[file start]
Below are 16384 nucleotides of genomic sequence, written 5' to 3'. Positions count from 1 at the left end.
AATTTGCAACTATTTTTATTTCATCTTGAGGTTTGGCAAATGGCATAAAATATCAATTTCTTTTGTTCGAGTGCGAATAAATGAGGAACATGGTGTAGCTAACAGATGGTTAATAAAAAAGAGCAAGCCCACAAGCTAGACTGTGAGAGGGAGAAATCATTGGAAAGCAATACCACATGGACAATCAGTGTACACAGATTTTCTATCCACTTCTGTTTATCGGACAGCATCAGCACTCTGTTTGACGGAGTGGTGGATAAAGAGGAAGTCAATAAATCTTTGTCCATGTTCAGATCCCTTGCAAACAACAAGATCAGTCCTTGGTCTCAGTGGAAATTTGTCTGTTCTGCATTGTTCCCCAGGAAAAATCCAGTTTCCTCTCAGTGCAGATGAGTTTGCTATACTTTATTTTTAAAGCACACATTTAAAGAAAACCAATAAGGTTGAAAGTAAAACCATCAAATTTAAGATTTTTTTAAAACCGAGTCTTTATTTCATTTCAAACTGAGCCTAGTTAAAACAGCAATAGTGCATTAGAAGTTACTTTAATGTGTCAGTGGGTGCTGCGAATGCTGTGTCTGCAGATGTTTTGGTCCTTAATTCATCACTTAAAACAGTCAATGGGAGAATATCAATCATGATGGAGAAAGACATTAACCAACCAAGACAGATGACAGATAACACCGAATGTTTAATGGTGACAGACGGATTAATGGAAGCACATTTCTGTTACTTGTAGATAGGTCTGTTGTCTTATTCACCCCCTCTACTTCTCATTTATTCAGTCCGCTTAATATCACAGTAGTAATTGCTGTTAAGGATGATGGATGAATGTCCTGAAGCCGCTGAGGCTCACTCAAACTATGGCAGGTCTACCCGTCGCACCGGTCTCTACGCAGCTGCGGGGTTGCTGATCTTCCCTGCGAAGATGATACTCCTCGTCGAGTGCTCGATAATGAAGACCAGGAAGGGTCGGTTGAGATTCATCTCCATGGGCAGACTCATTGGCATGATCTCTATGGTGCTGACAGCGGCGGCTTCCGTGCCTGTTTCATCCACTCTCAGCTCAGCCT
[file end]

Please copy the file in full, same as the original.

Below are 16384 nucleotides of genomic sequence, written 5' to 3'. Positions count from 1 at the left end.
AATTTGCAACTATTTTTATTTCATCTTGAGGTTTGGCAAATGGCATAAAATATCAATTTCTTTTGTTCGAGTGCGAATAAATGAGGAACATGGTGTAGCTAACAGATGGTTAATAAAAAAGAGCAAGCCCACAAGCTAGACTGTGAGAGGGAGAAATCATTGGAAAGCAATACCACATGGACAATCAGTGTACACAGATTTTCTATCCACTTCTGTTTATCGGACAGCATCAGCACTCTGTTTGACGGAGTGGTGGATAAAGAGGAAGTCAATAAATCTTTGTCCATGTTCAGATCCCTTGCAAACAACAAGATCAGTCCTTGGTCTCAGTGGAAATTTGTCTGTTCTGCATTGTTCCCCAGGAAAAATCCAGTTTCCTCTCAGTGCAGATGAGTTTGCTATACTTTATTTTTAAAGCACACATTTAAAGAAAACCAATAAGGTTGAAAGTAAAACCATCAAATTTAAGATTTTTTTAAAACCGAGTCTTTATTTCATTTCAAACTGAGCCTAGTTAAAACAGCAATAGTGCATTAGAAGTTACTTTAATGTGTCAGTGGGTGCTGCGAATGCTGTGTCTGCAGATGTTTTGGTCCTTAATTCATCACTTAAAACAGTCAATGGGAGAATATCAATCATGATGGAGAAAGACATTAACCAACCAAGACAGATGACAGATAACACCGAATGTTTAATGGTGACAGACGGATTAATGGAAGCACATTTCTGTTACTTGTAGATAGGTCTGTTGTCTTATTCACCCCCTCTACTTCTCATTTATTCAGTCCGCTTAATATCACAGTAGTAATTGCTGTTAAGGATGATGGATGAATGTCCTGAAGCCGCTGAGGCTCACTCAAACTATGGCAGGTCTACCCGTCGCACCGGTCTCTACGCAGCTGCGGGGTTGCTGATCTTCCCTGCGAAGATGATACTCCTCGTCGAGTGCTCGATAATGAAGACCAGGAAGGGTCGGTTGAGATTCATCTCCATGGGCAGACTCATTGGCATGATCTCTATGGTGCTGACAGCGGCGGCTTCCGTGCCTGTTTCATCCACTCTCAGCTCAGCCT